The Veratomic Quick-Lock is the new way to protect your wheels and seat from theft. It is a cam operated quick release, just like the one you have used for years. The only difference is the handle comes out. Without the specially keyed handle, the quick-release won't open. No need for extra locks or seat leashes. It's always there, so you can't
forget to use it.
MSRP: $45 for 3 piece set (2 wheel skewers and seat post skewer)
Strengths: Great deterrent. I've watched people pace around my bike trying to figure out if they can steal anything only to walk off in frustration.
Weaknesses: Key sheared off during installation and I had to use vice grips to get the skewer back off again. Since then, no problems until this week when the cotter pin which holds the whole thing together broke and the cam fell out on a ride (thankfully it was on the seatpost and not the wheel).
Great product for around town but doesn't seem to hold up under heavy use (I'm often taking off my wheels and seat post for maintenence, boxing for trips, etc.). Also, the company is impossible to contact (phone rings forever and emails bounce back).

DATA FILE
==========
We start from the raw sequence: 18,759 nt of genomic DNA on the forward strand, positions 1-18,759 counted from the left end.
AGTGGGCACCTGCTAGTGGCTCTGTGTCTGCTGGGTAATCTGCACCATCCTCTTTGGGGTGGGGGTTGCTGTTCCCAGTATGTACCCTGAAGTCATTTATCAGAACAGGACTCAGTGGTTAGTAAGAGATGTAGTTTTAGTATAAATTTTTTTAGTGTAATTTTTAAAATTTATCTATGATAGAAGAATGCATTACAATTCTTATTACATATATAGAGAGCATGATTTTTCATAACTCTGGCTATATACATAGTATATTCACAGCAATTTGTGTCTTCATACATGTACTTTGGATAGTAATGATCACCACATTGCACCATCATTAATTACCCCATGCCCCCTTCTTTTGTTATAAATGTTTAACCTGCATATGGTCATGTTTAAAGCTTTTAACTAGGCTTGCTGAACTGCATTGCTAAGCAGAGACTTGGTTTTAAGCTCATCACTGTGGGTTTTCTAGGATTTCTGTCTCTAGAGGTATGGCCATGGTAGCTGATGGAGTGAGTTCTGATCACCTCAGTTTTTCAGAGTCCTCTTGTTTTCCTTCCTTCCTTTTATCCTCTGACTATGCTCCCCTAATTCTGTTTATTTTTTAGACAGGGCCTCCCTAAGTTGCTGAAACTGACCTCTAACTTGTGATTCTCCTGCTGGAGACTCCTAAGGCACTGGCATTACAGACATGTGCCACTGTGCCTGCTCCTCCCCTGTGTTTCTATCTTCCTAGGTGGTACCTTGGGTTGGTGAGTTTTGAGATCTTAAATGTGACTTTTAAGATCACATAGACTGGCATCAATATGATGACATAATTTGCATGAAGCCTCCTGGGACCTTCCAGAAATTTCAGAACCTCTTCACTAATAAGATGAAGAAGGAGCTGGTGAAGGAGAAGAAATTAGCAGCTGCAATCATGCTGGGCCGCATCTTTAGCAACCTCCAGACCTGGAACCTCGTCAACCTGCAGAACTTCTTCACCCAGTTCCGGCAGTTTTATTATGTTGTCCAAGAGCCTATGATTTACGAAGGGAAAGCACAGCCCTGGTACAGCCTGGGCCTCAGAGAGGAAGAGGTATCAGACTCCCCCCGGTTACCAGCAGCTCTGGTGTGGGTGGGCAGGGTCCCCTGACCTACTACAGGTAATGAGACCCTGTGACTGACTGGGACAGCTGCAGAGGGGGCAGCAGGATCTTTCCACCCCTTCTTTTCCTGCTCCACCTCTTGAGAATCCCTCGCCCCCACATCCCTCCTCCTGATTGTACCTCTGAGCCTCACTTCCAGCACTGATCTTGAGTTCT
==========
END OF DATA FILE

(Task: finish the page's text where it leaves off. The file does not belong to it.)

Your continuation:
a Weekend Warrior
Date Reviewed: February 4, 2005
Strengths: This is a great *deterrent* device. On the UC Berkeley campus, there are plenty of bike thefts each year. Smart people use cables to prevent theft, but these work just as well without any hassle associated with unwieldy coils of cable. Everyone should know that if people are determined, though, they can bust open even the most expensive U Lock from Kryptonite, so this is again, a deterrent device. Sort of how an open window invites thieves more than an open one: if they were really determined, they'd simply smash the window.
Weaknesses: They aren't made of kryptonite? I love them for what they are, and I am fully aware of their limitations. To the person who says that they can be opened with pliers, I'm sorry, but the same hardware store where you buy those pliers will sell cable cutters that are your only real alternative unless you take the bike indoors each time. (I think Mr. Hall was having a bad day and decided to just whine and bash a product. Why? He mentions that he "sheared" three keys. Then he says they snap like twigs. By all indications, he bought only one set for his one commute bike, so how the heck does he have more than three keys? You can't break one twice, first shearing it and then snapping it! Either failure would have made the key useless. Decide for yourself if you want to trust what he said..)